Mummy, I want ice cream. Okay, here you go.
Mummy, I want a new toy car. Okay, here’s your new car.
Mummy, I want a new teddy. Say no more child, here you go.
Familiar scenario right?
There’s nothing wrong in granting our kids’ requests but definitely all the time. Some kids can throw a tantrum and cry down the roofs if denied but it need not be so.
Kids should be taught contentment and delayed gratification from a tender age.
They need to understand that life isn’t fair and they won’t always get what they ask for.
As they grow older, they need to be taught the difference between needs and wants.
Really, there is a way you can explain to your kids that will not result in cries and embarrassing shouts, especially in public.
If you and your child are at a supermarket and what your child is asking for is something you genuinely would like to get them, you have the option of telling them “Mummy only came out with enough money for foodstuff and toiletries. I will add it to your Wishlist” or you can simply get them a less expensive alternative. But, that is, if you can.
Also, you can suggest they save up towards it.
Read on for all the details on how to explain to your kids that you can’t afford something in a way they’d understand that you’re not just being mean.
1. Be Honest And Direct When Talking About Money
In simple, clear vocabulary, explain the situation to your kids whenever you can’t afford something they want.
It’s important not to give in to nagging power and risk getting into debt.
You can use phrases like “I do not pluck money from trees, my initials are not ‘made of money ’, not today,” even a simple ‘no’ can suffice.
However way you choose to pass this message, it is a good idea to keep your language simple and straightforward.
Simply state the reasons you can’t buy everything they want.
2. Make A Wish List
Getting your child to write down, or even draw a picture of things they want and adding it to their personal wish list can help teach them about delayed gratification.
Doing this with them shows that you care and are interested in their request.
At the same time, it sends the message that they simply can’t have everything they want right away.
A wish list can be general, or for a specific occasion like a birthday – but either way, it will help your child learn patience and appreciation for such treats when you’re in a better position to grant their requests.
3. Teach Them To Save Up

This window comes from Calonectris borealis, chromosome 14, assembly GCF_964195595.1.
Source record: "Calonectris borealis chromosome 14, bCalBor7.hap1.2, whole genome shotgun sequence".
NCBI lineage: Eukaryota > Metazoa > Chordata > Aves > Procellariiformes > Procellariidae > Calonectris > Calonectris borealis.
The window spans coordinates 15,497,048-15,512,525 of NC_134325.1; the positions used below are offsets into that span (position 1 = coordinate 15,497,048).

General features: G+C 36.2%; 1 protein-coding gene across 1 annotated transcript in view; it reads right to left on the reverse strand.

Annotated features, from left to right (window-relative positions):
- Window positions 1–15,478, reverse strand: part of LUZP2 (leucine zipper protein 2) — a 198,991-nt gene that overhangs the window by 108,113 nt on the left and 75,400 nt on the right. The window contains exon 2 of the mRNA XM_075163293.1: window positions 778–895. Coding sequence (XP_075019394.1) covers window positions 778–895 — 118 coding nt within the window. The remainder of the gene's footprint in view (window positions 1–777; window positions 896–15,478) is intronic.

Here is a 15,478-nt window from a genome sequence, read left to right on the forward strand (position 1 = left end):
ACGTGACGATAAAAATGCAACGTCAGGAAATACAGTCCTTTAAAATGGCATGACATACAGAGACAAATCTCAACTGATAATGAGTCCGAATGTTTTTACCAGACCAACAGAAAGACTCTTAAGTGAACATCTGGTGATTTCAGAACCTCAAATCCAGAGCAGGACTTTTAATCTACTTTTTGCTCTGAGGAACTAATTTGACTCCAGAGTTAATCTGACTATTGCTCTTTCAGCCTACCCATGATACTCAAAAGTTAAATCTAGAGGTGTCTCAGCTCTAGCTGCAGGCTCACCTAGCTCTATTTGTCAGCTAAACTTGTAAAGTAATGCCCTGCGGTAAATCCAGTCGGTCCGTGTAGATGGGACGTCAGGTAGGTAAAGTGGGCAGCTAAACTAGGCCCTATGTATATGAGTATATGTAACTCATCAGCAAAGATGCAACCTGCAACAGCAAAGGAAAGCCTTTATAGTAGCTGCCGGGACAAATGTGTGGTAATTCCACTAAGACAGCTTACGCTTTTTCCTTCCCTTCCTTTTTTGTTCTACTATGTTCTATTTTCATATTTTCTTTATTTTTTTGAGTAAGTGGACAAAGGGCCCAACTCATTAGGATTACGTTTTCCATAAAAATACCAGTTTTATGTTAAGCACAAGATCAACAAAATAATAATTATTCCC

Teaching your kids about managing finances is a vital skill that will come in handy when they’re older.
This informal financial education class is also a good way to explain to children why you can’t afford something.
One way you can encourage your kids to understand what is being said and teach them how to manage and save up their own money.
For example, you could give them pocket money and suggest they save up for larger items or future needs.
Make efforts to also help them understand the difference between ‘want’ and ‘need’.
You can point out to them how your income has to pay for all the costs you need to cover.
If they can see that things like food, fees, and rent come first, it’s easier to understand that random wants may have to wait.
Alternatively, you can suggest that they save up to cover some or all of the cost of the item (teaching delayed gratification).
The money they will save up can come from gifts, general allowance, chores, or other jobs.
The big benefit of this option is that, once they’ve saved enough money to make the purchase, they can feel pride in having managed their money well enough to handle the transaction.
Even if they save the entire amount, you can provide great support by helping them calculate how much is a reasonable amount to save, how long it will be before they reach goals, and finding ways for them to earn.
Acknowledging and offering positive encouragement along the way will help them stay focused on the goal as well.
4. Find Alternatives
Another option is for you to offer an alternative to what your child wants.
For instance, if your child wants a bowl of chocolate ice cream all the time, you could suggest and offer them a chocolate bar instead.
This action line holds a good opportunity to talk about opportunity costs, value or feature assessment, and general cost comparison.
Your child might protest at first if he has his heart set on something very specific, but will likely warm up to the other choices if you clearly present all their benefits.
Yes, talking about money can be tricky, but starting these conversations with your children and teaching them good money habits early can have long-term benefits.
Indeed, it will set your kids up with valuable life skills.
Ask your child/ren to complete chores to earn money towards the item they want. It really doesn’t have to be much.
This will provide a sense of responsibility, and even pride when the savings target is reached.
And remember, as you are their first role model, it can also help children to see you sticking to your own rules when buying things for yourself.
It’s not enough to expect your kids to be resilient; you need to put in the work to help them to build their own resilience and identify what works for them, and what doesn’t.
A key element is giving your youngsters the necessary tools and techniques to help them with problem-solving from an early age.
This will be handy throughout their lifetime.
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